Police State

I used the phrase "police state" while talking to a Russian recently about the Soviet Union, and wondered if Wikipedia had an article about it. They did. And the USSR wasn't listed as an example. Instead, the UK, US and Australia are mentioned. ROFL! They do have a banner that says the editors are in dispute and I spent some time reading what they had to see, looking for signs of sanity.

Actually, the sanity was there, but apparently losing the edit war. Before the edits change, here is what it says at the moment:

The United Kingdom is felt by some to be moving quickly in the direction of a police state,[7] with biometric identity cards,[8][9] continuous surveillance and long term detainment without trial all having been introduced by the government. The UK has been described as "the most surveilled country".[10] Peaceful protests within a half-mile radius of the Houses of Parliament are illegal in the UK unless authorised by the Metropolitan Police.[11] Claims of police state behaviour have been dismissed by the UK government.[12]

The United States has been accused of moving towards a police state. On June 27, 2002 U.S. Congressman Ron Paul said in the House of Representatives:

"...'Is America a Police State?' My answer is: 'Maybe not yet, but it is fast approaching.'"[13]

There has also been criticism of the US over the use of mass surveillance. Compulsory vaccinations are also in use.[

Australia isn't mentioned exactly. Instead, there is a picture of a woman holding a sign that says "NSW Police State". There are policeman standing right next to her, not taking down her sign and beating her to a pulp, but instead there protecting her right to freedom of speech. It's basically surreal that people hold signs like that. And surreal that the UK gets mentioned as a police state because it has surveillance - surveillance that is specifically designed to PROTECT citizen's human rights, not take it away!

They seemed to have a bit of trouble coming up with an objective way of determining what a police state is.

Which provides a bit of a lead-in to another discussion I had with someone. He said that the impression he got from Indonesian media was that things were fine in Iraq in 2003, and he had no idea that all these people opposed Saddam. I asked him how many political parties there were in Indonesia (about 50), and why they didn't have just one (Indonesians apparently have different opinions), and asked him why he didn't think that Iraqis might have different opinions as well, and not all be represented by the 1 party in Iraq. He said he never heard from the Iraqi people that they opposed Saddam. They weren't asking for help. I suggested to him that the fact that he could watch the news and come to such a highly erroneous conclusion would suggest that the media he is using as an information source should be ditched and replaced with something more accurate. He agreed. (It's nice to find people like that occasionally - VERY occasionally).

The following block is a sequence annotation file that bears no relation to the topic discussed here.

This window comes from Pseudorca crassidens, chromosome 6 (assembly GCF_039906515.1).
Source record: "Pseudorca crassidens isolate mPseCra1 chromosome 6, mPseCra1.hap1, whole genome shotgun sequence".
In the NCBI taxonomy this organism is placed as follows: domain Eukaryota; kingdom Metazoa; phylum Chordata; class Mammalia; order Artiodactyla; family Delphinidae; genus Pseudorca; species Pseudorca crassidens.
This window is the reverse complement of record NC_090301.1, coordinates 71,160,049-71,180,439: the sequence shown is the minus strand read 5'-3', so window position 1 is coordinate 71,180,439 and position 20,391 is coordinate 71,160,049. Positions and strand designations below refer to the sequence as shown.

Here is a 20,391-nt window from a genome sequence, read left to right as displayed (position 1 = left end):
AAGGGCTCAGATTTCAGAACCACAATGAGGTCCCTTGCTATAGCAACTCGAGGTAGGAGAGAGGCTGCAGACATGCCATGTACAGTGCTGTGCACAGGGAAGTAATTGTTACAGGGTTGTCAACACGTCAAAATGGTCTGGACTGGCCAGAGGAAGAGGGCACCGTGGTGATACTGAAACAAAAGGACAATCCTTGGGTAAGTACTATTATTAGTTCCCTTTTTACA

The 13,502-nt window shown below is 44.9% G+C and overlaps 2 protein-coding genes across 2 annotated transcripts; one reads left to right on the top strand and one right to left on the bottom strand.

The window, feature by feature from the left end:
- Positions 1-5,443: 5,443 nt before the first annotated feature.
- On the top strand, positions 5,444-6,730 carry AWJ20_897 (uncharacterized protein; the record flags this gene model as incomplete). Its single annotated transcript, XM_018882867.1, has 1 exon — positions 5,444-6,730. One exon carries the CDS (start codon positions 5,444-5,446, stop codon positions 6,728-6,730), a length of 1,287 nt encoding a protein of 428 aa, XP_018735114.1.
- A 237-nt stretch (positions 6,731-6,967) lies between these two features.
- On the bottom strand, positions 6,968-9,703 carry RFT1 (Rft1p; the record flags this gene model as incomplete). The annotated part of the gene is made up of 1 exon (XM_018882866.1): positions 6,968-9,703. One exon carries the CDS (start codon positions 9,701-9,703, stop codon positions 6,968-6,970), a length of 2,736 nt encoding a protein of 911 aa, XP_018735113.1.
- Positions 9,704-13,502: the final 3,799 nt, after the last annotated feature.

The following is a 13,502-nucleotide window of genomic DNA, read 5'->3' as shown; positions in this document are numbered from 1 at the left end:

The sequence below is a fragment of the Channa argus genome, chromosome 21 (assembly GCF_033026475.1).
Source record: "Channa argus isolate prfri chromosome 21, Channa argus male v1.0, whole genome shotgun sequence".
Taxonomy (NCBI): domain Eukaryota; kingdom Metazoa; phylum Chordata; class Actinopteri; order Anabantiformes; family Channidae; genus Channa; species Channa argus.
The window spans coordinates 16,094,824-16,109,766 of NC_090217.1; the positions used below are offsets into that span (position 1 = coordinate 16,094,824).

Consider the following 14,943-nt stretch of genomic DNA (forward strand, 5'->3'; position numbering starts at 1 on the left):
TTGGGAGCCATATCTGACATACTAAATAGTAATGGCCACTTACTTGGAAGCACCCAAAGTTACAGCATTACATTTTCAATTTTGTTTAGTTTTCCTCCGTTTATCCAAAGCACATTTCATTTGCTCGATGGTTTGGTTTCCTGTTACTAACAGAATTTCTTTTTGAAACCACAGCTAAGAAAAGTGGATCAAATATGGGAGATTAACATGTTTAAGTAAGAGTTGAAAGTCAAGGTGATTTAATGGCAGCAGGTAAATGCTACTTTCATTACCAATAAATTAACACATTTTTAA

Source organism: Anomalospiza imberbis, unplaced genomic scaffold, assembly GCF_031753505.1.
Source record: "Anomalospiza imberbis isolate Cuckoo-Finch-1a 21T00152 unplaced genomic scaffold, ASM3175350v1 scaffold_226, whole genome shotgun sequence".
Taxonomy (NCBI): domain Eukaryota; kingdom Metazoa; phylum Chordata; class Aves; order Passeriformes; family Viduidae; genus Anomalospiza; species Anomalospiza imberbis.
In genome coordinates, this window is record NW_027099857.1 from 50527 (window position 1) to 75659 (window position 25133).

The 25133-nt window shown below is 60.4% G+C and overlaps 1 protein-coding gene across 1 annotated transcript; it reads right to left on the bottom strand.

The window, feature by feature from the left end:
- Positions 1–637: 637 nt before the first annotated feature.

So I decided to have a stab at defining a police state in an objective manner myself. North Korea and the Soviet Union were the best recent examples. Let's have a go.

If a majority of the citizens are scared to express a negative opinion about their current head of government, in a public place, because they fear arrest by the instruments of the current head of government, then they are living in a police state.

In a non-police state by contrast, the majority of citizens have no fear in expressing a negative view publicly, because they can see that other people did that and didn't suffer any repercussions, so assume that it is safe for them to do likewise.

So if you can see negative opinions of the current government coming from a particular state, you can be pretty sure it isn't a police state.

However, if you cannot see negative comments of the current government coming from a police state, the reasons could be:

1. Very backward - such poor communication that people don't have the ability to get a message out of the country. Or people don't have the required vocabulary to say "bad ruler". Or people are mute (because of the black plague or some other debilitating disease). Or illiterate so they can't write down their opinion.